Famous for their varying worlds, DC’s Multiverse is rich from the ground up showcasing stories of what our world would look like with the presence and influence of certain super-powered individuals. Works of comic book fiction from the ‘New 52’ series to the recently televised adaption of the classic ‘Crisis on Infinite Earths’, as well as heroes like Batman, Superman and Wonder Woman have all influenced western culture and provided entertainment for hardcore comic book fans and the general public alike for decades.
Comic books are just another medium for storytelling and have become synonymous with pop culture. Fictional characters are now beloved household names and role models that just about everyone has come to know and love.
This is why for my first comic book review on Paragon I wanted to give you an idea of just one of the many stories that captivated me, in particular the world of Injustice: Gods Among Us.
Everyone from heroes and villains, to gods themselves must pick a side in a civil war to remember all civil wars...
*Some Brief Spoilers Ahead *Injustice is set in a world where Joker successfully nukes Metropolis and tricks Superman into killing his pregnant wife Lois Lane.* Clark sees things differently now and the tragedy that befalls him fundamentally changes who he is as a person and how he sees humanity. He vows to never let anything like this happen again, no matter the cost. Whilst Batman disagrees with the Kryptonian’s newfound ideals saying that there are lines that should never be crossed, Superman decidedly intervenes in international affairs and conflicts. Eventually he forms a totalitarian ‘Regime’ with a select few powered individuals to safeguard and enforce world peace.
Alliances are formed, friendships are broken, and ethics are blurred.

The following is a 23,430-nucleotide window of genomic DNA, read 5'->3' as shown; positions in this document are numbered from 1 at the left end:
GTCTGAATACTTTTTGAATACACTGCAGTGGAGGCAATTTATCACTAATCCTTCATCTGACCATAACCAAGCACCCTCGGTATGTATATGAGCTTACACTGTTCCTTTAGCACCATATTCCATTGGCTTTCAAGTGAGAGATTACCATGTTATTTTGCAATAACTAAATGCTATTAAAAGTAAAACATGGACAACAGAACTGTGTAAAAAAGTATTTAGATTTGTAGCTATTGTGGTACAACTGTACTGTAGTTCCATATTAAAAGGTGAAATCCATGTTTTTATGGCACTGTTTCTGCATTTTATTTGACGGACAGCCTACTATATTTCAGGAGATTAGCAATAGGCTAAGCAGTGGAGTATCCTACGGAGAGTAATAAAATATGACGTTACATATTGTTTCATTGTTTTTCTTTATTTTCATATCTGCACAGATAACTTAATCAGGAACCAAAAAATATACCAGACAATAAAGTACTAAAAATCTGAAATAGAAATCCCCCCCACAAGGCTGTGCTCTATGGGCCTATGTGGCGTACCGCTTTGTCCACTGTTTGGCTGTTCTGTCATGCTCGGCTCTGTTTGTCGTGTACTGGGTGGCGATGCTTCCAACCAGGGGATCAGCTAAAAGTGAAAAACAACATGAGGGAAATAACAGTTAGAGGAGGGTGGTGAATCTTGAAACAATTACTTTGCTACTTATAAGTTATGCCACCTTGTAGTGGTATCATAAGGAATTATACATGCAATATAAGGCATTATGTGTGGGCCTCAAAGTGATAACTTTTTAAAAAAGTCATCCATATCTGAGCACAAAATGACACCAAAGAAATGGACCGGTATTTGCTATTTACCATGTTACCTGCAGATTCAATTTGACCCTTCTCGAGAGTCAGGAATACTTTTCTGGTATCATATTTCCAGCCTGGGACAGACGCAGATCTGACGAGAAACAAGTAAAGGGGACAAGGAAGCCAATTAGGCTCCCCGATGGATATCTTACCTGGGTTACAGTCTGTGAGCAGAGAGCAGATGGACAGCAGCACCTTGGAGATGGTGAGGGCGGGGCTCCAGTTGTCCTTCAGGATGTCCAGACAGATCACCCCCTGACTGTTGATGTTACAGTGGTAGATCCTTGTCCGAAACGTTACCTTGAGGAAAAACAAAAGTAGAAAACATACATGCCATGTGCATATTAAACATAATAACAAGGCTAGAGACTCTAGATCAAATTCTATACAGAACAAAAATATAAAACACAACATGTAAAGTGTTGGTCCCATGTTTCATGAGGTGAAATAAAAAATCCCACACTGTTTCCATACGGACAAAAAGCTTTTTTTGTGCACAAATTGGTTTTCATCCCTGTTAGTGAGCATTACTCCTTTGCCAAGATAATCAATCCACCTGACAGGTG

Running for over 5 volumes (each of which is the equivalent of a year in its universe), the comic series entails jaw dropping moments, unforeseen twists, and ensures that the reader knows that nothing will be the same again for our heroes. More importantly, these 'heroes' who took up the mantle of responsibility for the good of humanity are being tested to their absolute limit for your reading pleasure.
Sometimes a comic book story doesn’t need to be the same old action packed, quick witted superhero adventure. Sometimes you just crave something different.
I always love a good hypothetical ‘what if...?’ scenario. Injustice asks, What is right and wrong? See what I love about parallel worlds and comic book story arcs like Injustice's is that they engage with readers by using real world topics that are ripe for discussion and portray the fictional characters and world we know and love as the contextual background for it. Is Batman naive to spare a life no matter how truly evil to prevent the death of numerous innocents, or is Superman justified to think that people won’t change for the better unless you force them to? I’d personally rather just read the comic and approach it using my A-Level in philosophy to think about the subject rather than be the one to pull the hypothetical trigger, but hey I digress.
In this type of story nobody really wins, but it does make for a fun and interesting read. Who knew debating moral ethics is comparable to watching a good drama?